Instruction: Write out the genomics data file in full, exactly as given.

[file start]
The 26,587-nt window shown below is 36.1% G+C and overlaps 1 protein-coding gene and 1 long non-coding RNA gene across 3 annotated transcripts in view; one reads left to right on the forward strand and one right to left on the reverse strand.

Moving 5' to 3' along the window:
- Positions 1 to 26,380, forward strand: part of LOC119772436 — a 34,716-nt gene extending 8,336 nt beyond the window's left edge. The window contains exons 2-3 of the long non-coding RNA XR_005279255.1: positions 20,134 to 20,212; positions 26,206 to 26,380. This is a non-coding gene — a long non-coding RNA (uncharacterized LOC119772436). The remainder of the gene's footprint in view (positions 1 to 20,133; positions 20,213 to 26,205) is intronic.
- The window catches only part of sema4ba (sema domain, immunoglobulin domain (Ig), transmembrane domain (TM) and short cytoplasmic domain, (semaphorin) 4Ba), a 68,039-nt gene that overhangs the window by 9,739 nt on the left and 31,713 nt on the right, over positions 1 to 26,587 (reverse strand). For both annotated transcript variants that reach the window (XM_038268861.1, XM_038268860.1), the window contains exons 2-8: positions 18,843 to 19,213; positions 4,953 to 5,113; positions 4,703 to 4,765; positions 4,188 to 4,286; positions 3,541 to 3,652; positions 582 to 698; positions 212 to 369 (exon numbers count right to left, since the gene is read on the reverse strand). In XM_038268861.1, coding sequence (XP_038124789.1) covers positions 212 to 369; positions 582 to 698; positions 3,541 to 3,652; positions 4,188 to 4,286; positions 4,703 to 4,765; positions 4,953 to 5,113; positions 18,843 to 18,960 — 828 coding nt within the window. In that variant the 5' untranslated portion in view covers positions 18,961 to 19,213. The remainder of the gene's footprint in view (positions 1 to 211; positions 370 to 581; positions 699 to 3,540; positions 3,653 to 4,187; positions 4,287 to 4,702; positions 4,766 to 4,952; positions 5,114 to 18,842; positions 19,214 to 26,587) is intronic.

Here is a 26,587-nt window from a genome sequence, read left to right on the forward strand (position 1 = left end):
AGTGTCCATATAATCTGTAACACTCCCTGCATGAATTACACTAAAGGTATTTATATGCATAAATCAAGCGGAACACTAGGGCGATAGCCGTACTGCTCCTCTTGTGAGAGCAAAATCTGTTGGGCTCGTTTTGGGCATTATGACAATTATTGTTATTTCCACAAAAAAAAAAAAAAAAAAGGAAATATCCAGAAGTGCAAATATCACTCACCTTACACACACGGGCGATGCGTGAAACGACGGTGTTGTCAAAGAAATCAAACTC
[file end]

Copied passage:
The 26,587-nt window shown below is 36.1% G+C and overlaps 1 protein-coding gene and 1 long non-coding RNA gene across 3 annotated transcripts in view; one reads left to right on the forward strand and one right to left on the reverse strand.

Moving 5' to 3' along the window:
- Positions 1 to 26,380, forward strand: part of LOC119772436 — a 34,716-nt gene extending 8,336 nt beyond the window's left edge. The window contains exons 2-3 of the long non-coding RNA XR_005279255.1: positions 20,134 to 20,212; positions 26,206 to 26,380. This is a non-coding gene — a long non-coding RNA (uncharacterized LOC119772436). The remainder of the gene's footprint in view (positions 1 to 20,133; positions 20,213 to 26,205) is intronic.
- The window catches only part of sema4ba (sema domain, immunoglobulin domain (Ig), transmembrane domain (TM) and short cytoplasmic domain, (semaphorin) 4Ba), a 68,039-nt gene that overhangs the window by 9,739 nt on the left and 31,713 nt on the right, over positions 1 to 26,587 (reverse strand). For both annotated transcript variants that reach the window (XM_038268861.1, XM_038268860.1), the window contains exons 2-8: positions 18,843 to 19,213; positions 4,953 to 5,113; positions 4,703 to 4,765; positions 4,188 to 4,286; positions 3,541 to 3,652; positions 582 to 698; positions 212 to 369 (exon numbers count right to left, since the gene is read on the reverse strand). In XM_038268861.1, coding sequence (XP_038124789.1) covers positions 212 to 369; positions 582 to 698; positions 3,541 to 3,652; positions 4,188 to 4,286; positions 4,703 to 4,765; positions 4,953 to 5,113; positions 18,843 to 18,960 — 828 coding nt within the window. In that variant the 5' untranslated portion in view covers positions 18,961 to 19,213. The remainder of the gene's footprint in view (positions 1 to 211; positions 370 to 581; positions 699 to 3,540; positions 3,653 to 4,187; positions 4,287 to 4,702; positions 4,766 to 4,952; positions 5,114 to 18,842; positions 19,214 to 26,587) is intronic.

Here is a 26,587-nt window from a genome sequence, read left to right on the forward strand (position 1 = left end):
AGTGTCCATATAATCTGTAACACTCCCTGCATGAATTACACTAAAGGTATTTATATGCATAAATCAAGCGGAACACTAGGGCGATAGCCGTACTGCTCCTCTTGTGAGAGCAAAATCTGTTGGGCTCGTTTTGGGCATTATGACAATTATTGTTATTTCCACAAAAAAAAAAAAAAAAAAGGAAATATCCAGAAGTGCAAATATCACTCACCTTACACACACGGGCGATGCGTGAAACGACGGTGTTGTCAAAGAAATCAAACTC